It is nearly six months since our dear Annma left us and all I can say is that God has been good to us. I did not think that I would get where I am today but here I am. We see many happy days compared to the sad ones. My dear husband has been and still is a great support. Mark...bless him still has questions. One consistent question is...'How did God take our baby? Did He come down from the sky?' I'm still searching for an appropriate answer to that question. I have also noticed that whenever he sees other children who have a younger sibling, he tells them that we also had a baby but God took her. My Crystal...my prayer warrior...at every opportunity prays that God gives us twins who will stay with us forever. They are both looking forward to another baby who Mark fondly calls...Tendo.
Following my last article, over lunch, I met a young lady who is also walking down this dreaded road for a second time, hers being consecutive losses. Her pain was so fresh that I initially thought we would not be able to eat our food. I admired her strength which she draws from her faith in God. Listening to her story gave me a whole new perspective. We shared so much and I felt encouraged to follow my heart…my dreams. God has a personalised plan for each one of us and we should not try to suppress what we long for just because someone else does not have it. I went back to my office feeling much happier. It was a great pleasure meeting you Dee; you are always in my thoughts. Esther, thank you for making this meeting possible…it left a great mark on my heart.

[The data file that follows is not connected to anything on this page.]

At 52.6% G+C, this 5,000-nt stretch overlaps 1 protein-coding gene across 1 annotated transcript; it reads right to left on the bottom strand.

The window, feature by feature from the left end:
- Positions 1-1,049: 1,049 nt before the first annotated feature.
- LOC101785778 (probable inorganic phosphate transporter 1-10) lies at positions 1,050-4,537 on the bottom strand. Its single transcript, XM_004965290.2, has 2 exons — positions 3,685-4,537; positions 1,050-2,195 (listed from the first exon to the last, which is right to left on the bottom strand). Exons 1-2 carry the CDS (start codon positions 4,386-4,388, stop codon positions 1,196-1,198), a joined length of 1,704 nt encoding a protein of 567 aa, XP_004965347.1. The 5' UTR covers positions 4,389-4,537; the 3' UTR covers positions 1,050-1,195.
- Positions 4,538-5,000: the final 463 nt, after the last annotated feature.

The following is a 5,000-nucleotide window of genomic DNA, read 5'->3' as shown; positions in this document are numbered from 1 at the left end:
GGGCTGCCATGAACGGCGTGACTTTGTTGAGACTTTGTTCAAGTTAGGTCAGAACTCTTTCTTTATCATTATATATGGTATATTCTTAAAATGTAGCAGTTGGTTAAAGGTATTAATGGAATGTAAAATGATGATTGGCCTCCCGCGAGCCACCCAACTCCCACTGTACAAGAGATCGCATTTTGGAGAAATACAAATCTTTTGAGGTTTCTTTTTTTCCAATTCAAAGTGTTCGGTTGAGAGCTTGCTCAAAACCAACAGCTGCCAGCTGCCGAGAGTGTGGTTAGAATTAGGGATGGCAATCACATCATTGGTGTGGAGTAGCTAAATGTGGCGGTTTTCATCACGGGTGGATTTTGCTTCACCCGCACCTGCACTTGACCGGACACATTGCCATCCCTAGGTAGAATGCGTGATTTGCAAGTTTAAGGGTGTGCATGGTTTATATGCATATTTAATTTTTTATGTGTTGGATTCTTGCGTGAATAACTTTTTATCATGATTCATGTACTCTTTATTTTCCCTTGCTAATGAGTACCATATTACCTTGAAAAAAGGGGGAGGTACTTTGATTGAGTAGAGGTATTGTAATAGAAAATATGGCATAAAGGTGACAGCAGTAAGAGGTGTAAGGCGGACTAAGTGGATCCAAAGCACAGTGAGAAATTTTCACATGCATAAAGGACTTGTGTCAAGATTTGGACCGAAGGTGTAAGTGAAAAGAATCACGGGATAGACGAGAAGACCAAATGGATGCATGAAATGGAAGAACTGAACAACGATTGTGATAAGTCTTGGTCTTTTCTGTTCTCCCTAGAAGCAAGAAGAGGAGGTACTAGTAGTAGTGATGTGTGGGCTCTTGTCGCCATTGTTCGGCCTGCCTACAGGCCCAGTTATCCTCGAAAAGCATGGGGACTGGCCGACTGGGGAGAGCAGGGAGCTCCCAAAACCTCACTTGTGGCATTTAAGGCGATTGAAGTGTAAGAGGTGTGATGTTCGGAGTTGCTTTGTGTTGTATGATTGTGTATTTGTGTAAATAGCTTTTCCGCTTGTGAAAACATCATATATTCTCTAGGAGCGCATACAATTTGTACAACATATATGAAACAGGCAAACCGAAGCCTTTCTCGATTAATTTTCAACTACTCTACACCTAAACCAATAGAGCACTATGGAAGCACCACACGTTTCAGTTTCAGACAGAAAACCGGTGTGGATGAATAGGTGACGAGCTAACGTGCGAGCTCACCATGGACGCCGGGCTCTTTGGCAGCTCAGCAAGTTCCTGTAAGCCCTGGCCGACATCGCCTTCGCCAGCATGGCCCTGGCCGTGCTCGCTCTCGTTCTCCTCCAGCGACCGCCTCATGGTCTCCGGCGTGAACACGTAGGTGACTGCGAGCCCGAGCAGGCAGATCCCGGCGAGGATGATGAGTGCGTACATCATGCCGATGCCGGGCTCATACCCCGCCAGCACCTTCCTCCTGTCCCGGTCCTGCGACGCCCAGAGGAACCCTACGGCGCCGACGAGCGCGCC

Being a member of a group of Mums, I was disturbed by the rate at which both mothers and new borne babies died last year. What greatly saddened me was that this was happening to both those who had access to some of the best facilities, or at least i thought they were, in the country and, those who did not. Many of these deaths could have been avoided! After understanding the cause of Annma's death, certain things, or rather, tell-tale signs, which we should have picked up on but didn’t, suddenly made sense. For example, on the day of her birth, Annma was very fair skinned...I remember my brother Geoffrey visiting us in hospital and commenting..."Where do you people get light skinned children from, when you are both dark?" ha ha ha! However, within a few days of getting home, Annma became dark. I expressed concern to my sister Annet about the sudden change in colour. She told me not to think much about it, saying that baby Siima, my younger sister’s daughter experienced the same change in skin colour but later regained her original complexion. Weeks after she left us, we talked about the colour change experience with my brother-in-law, Herbert...he said that was definitely a sign that her body was not getting enough oxygen, a typical indicator of a heart condition. Knowing this at the time would have caused us to immediately seek medical attention. Then there was the constant crying at night which we attributed to colic and the crying whenever I put her on my shoulder to burp.